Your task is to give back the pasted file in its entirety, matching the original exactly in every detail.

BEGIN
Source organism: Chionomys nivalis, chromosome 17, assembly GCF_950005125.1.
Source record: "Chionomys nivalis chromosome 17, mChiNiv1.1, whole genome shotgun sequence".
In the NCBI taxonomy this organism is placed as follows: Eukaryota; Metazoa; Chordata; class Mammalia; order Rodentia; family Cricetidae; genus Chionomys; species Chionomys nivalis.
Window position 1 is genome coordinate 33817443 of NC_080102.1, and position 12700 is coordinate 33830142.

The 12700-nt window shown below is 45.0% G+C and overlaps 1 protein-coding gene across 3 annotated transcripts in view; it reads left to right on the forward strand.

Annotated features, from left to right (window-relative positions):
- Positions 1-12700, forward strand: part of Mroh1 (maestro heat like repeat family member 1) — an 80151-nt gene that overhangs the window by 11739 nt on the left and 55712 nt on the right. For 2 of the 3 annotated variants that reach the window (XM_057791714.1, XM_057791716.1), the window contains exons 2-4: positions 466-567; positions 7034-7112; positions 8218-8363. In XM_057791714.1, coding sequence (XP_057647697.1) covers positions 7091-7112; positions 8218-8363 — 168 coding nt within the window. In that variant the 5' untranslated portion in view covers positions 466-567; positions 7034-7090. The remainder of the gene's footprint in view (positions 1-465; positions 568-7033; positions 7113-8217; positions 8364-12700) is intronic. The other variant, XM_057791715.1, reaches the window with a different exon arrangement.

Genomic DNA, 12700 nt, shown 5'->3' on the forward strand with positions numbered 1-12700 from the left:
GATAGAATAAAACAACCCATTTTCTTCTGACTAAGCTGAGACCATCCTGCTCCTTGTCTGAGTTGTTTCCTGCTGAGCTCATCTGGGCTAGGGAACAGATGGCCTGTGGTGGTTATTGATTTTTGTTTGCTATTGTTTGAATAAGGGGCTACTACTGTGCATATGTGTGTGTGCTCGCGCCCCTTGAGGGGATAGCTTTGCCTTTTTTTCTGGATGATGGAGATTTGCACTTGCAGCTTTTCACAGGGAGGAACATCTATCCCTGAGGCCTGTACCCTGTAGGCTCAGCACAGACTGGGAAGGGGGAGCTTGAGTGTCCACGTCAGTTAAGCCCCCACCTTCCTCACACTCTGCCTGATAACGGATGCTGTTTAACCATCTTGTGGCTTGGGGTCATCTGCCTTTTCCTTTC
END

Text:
Source organism: Chionomys nivalis, chromosome 17, assembly GCF_950005125.1.
Source record: "Chionomys nivalis chromosome 17, mChiNiv1.1, whole genome shotgun sequence".
In the NCBI taxonomy this organism is placed as follows: Eukaryota; Metazoa; Chordata; class Mammalia; order Rodentia; family Cricetidae; genus Chionomys; species Chionomys nivalis.
Window position 1 is genome coordinate 33817443 of NC_080102.1, and position 12700 is coordinate 33830142.

The 12700-nt window shown below is 45.0% G+C and overlaps 1 protein-coding gene across 3 annotated transcripts in view; it reads left to right on the forward strand.

Annotated features, from left to right (window-relative positions):
- Positions 1-12700, forward strand: part of Mroh1 (maestro heat like repeat family member 1) — an 80151-nt gene that overhangs the window by 11739 nt on the left and 55712 nt on the right. For 2 of the 3 annotated variants that reach the window (XM_057791714.1, XM_057791716.1), the window contains exons 2-4: positions 466-567; positions 7034-7112; positions 8218-8363. In XM_057791714.1, coding sequence (XP_057647697.1) covers positions 7091-7112; positions 8218-8363 — 168 coding nt within the window. In that variant the 5' untranslated portion in view covers positions 466-567; positions 7034-7090. The remainder of the gene's footprint in view (positions 1-465; positions 568-7033; positions 7113-8217; positions 8364-12700) is intronic. The other variant, XM_057791715.1, reaches the window with a different exon arrangement.

Genomic DNA, 12700 nt, shown 5'->3' on the forward strand with positions numbered 1-12700 from the left:
GATAGAATAAAACAACCCATTTTCTTCTGACTAAGCTGAGACCATCCTGCTCCTTGTCTGAGTTGTTTCCTGCTGAGCTCATCTGGGCTAGGGAACAGATGGCCTGTGGTGGTTATTGATTTTTGTTTGCTATTGTTTGAATAAGGGGCTACTACTGTGCATATGTGTGTGTGCTCGCGCCCCTTGAGGGGATAGCTTTGCCTTTTTTTCTGGATGATGGAGATTTGCACTTGCAGCTTTTCACAGGGAGGAACATCTATCCCTGAGGCCTGTACCCTGTAGGCTCAGCACAGACTGGGAAGGGGGAGCTTGAGTGTCCACGTCAGTTAAGCCCCCACCTTCCTCACACTCTGCCTGATAACGGATGCTGTTTAACCATCTTGTGGCTTGGGGTCATCTGCCTTTTCCTTTC